Monday, June 12, 2017

Method Writing

Method Writing 

While mentoring in a writing clinic at Novel-in-Progress Bookcamp some time ago, I was describing how to make character point of view work. I’d been working with the author for some time, and all it once, it clicked. I could see it in his eyes, his posture, his expression. He put on the face of his character. He even began to speak with his character’s voice, and when the author looked around the room, I saw the way he tilted his head at the way the chairs were arranged and at the pictures on the walls. It was as if he was seeing those things for the first time.

Yes! This author finally figured it out—see only what your character sees. Hear only what he or she can sense, know only what’s inside that one person’s head, and react based on—okay, ouch, backstory. Verily, my friends, this is why you—the creator—need to know your backstory, which, seriously, your reader does not.

It occurred to me as I watched this author transform and begin to scribble fresh that what we were doing was very close to method acting. The author internalized the character and could only then begin to understand how to make the story dance and sing without holding the strings or arranging the set.

Image result for method actingWhat is method acting, you ask? The quick story is all that avant garde stuff coming out at the turn of the century, the predecessor to the flapper era and Vaudeville, of Realism from one’s own perspective in painting, decorating, dress, speech, travel…hep cats…started with the Theatrical Realist Movement, through acting coach Constantin Stanislavski in the early twentieth century. Stanislavski taught his actors to consider the characters they were portraying, dredge their own psyches for emotional ballast, and meld that to a physical interpretation of the character for the stage. A couple of decades later, Stanislavski’s colleague Lee Strasberg (above) advanced the “System” into today’s Method Acting. He taught a full immersion into the character. The actor becomes the character in order to portray. You can read about the extremes some of today’s actors go to here.

I turned to the New York Film Academy for advice and found the four guidelines of method acting very applicable to authors. Please note that this will not apply very well if you consider yourself a seat of the pants (SOTP) writer because some planning is involved. Note I didn’t use the other P word—plotting, but planning. It will take some discipline to set up your character so you can bond.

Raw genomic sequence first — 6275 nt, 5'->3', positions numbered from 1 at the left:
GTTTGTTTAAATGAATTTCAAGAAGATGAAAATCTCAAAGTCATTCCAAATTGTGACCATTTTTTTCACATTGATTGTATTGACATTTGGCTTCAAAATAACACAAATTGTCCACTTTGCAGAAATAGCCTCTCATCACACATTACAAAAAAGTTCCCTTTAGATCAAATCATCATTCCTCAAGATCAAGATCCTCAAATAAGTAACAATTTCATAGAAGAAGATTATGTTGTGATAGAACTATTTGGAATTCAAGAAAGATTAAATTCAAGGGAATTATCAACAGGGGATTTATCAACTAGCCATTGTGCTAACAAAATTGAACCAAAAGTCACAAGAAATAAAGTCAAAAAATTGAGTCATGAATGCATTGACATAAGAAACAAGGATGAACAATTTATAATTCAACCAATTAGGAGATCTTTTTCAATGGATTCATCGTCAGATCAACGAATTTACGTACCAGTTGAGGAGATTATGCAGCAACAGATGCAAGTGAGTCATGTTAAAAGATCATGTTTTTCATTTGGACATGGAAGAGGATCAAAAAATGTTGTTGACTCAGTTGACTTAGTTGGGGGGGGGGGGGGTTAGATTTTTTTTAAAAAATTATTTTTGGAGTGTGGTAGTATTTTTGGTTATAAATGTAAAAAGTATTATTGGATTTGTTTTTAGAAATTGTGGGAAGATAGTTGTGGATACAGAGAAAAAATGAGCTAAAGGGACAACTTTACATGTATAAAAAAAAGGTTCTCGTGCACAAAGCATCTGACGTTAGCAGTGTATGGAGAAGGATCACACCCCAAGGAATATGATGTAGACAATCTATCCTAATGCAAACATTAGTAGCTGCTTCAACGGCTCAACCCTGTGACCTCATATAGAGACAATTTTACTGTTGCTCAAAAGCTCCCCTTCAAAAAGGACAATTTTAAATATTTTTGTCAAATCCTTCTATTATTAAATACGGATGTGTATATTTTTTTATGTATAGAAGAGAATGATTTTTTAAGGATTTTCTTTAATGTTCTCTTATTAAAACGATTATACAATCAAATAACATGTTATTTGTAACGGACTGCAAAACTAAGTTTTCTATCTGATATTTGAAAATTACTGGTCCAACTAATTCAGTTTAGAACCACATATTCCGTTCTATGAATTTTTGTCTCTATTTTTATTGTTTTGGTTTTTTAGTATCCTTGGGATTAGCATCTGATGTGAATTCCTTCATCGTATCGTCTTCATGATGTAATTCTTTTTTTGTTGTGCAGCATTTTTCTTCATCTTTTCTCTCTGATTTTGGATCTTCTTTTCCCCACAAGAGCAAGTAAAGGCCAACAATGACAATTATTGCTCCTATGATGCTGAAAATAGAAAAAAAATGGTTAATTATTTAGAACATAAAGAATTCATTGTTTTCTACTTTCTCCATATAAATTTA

1  Analyze your story. What are your character’s goals, objectives? What are they willing to do, to risk, to achieve those goals? What is his or her desperation level? What would knock her out of her comfort zone? Does he even have a comfort zone? What needs to fall in place in order for her to reach for the prize?

2  Build a Back Story. I can hear all the rejoicing! Yes! But think of this almost as journaling. Most of this will never make it into the book. “To know a character, you must know about their past.” What in the character’s history will help you figure out what he or she is capable of? How can you grow your character’s psyche from how he was raised? What things happened to her at school or home?

3  Connect. If you were physically being this character, what would it feel like? What could you alone see, hear, touch, feel, know, only as that character? This is, in a nutshell, point of view.

4  Practice and Apply. This is your opportunity to work out scenarios. Ask a lot of “what ifs.” Hurt your people and see what they do. Don’t be afraid to write a scene several different ways. Is this person the type to pray only when hanging by fingernails? Will she follow strict orders to stay put? Is he afraid of dogs, when the dog has the answer?

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I appreciated the way the article ended, with a question and answer, which we apply to writing—what is method writing? It’s letting your characters act out your story.

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